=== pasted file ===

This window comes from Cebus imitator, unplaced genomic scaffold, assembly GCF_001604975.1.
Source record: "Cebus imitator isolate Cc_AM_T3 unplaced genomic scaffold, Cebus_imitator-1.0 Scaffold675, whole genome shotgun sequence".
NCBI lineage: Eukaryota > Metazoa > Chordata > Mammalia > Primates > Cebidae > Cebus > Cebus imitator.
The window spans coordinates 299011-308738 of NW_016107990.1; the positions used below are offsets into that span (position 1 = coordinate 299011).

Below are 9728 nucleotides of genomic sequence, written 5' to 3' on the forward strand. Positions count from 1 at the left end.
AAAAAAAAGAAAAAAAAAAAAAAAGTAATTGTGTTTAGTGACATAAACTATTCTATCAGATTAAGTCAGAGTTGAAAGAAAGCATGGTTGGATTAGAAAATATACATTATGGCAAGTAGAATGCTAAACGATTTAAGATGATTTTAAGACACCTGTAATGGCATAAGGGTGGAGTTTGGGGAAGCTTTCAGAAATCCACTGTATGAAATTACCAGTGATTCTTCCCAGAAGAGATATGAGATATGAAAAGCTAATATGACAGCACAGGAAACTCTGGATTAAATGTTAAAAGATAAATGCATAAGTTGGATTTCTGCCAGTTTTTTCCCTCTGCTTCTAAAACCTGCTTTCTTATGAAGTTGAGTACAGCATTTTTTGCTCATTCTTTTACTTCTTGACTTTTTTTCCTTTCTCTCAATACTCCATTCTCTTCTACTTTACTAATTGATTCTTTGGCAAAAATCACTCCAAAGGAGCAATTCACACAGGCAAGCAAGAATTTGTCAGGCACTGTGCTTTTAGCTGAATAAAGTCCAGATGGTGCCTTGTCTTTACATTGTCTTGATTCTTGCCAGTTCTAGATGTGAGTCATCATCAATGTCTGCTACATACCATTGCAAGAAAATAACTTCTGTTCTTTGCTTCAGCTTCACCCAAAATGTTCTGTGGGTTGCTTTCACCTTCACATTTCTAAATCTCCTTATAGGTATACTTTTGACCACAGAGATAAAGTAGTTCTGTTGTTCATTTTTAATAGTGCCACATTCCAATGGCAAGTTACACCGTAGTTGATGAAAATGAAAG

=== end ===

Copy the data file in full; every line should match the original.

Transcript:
This window comes from Cebus imitator, unplaced genomic scaffold, assembly GCF_001604975.1.
Source record: "Cebus imitator isolate Cc_AM_T3 unplaced genomic scaffold, Cebus_imitator-1.0 Scaffold675, whole genome shotgun sequence".
NCBI lineage: Eukaryota > Metazoa > Chordata > Mammalia > Primates > Cebidae > Cebus > Cebus imitator.
The window spans coordinates 299011-308738 of NW_016107990.1; the positions used below are offsets into that span (position 1 = coordinate 299011).

Below are 9728 nucleotides of genomic sequence, written 5' to 3' on the forward strand. Positions count from 1 at the left end.
AAAAAAAAGAAAAAAAAAAAAAAAGTAATTGTGTTTAGTGACATAAACTATTCTATCAGATTAAGTCAGAGTTGAAAGAAAGCATGGTTGGATTAGAAAATATACATTATGGCAAGTAGAATGCTAAACGATTTAAGATGATTTTAAGACACCTGTAATGGCATAAGGGTGGAGTTTGGGGAAGCTTTCAGAAATCCACTGTATGAAATTACCAGTGATTCTTCCCAGAAGAGATATGAGATATGAAAAGCTAATATGACAGCACAGGAAACTCTGGATTAAATGTTAAAAGATAAATGCATAAGTTGGATTTCTGCCAGTTTTTTCCCTCTGCTTCTAAAACCTGCTTTCTTATGAAGTTGAGTACAGCATTTTTTGCTCATTCTTTTACTTCTTGACTTTTTTTCCTTTCTCTCAATACTCCATTCTCTTCTACTTTACTAATTGATTCTTTGGCAAAAATCACTCCAAAGGAGCAATTCACACAGGCAAGCAAGAATTTGTCAGGCACTGTGCTTTTAGCTGAATAAAGTCCAGATGGTGCCTTGTCTTTACATTGTCTTGATTCTTGCCAGTTCTAGATGTGAGTCATCATCAATGTCTGCTACATACCATTGCAAGAAAATAACTTCTGTTCTTTGCTTCAGCTTCACCCAAAATGTTCTGTGGGTTGCTTTCACCTTCACATTTCTAAATCTCCTTATAGGTATACTTTTGACCACAGAGATAAAGTAGTTCTGTTGTTCATTTTTAATAGTGCCACATTCCAATGGCAAGTTACACCGTAGTTGATGAAAATGAAAG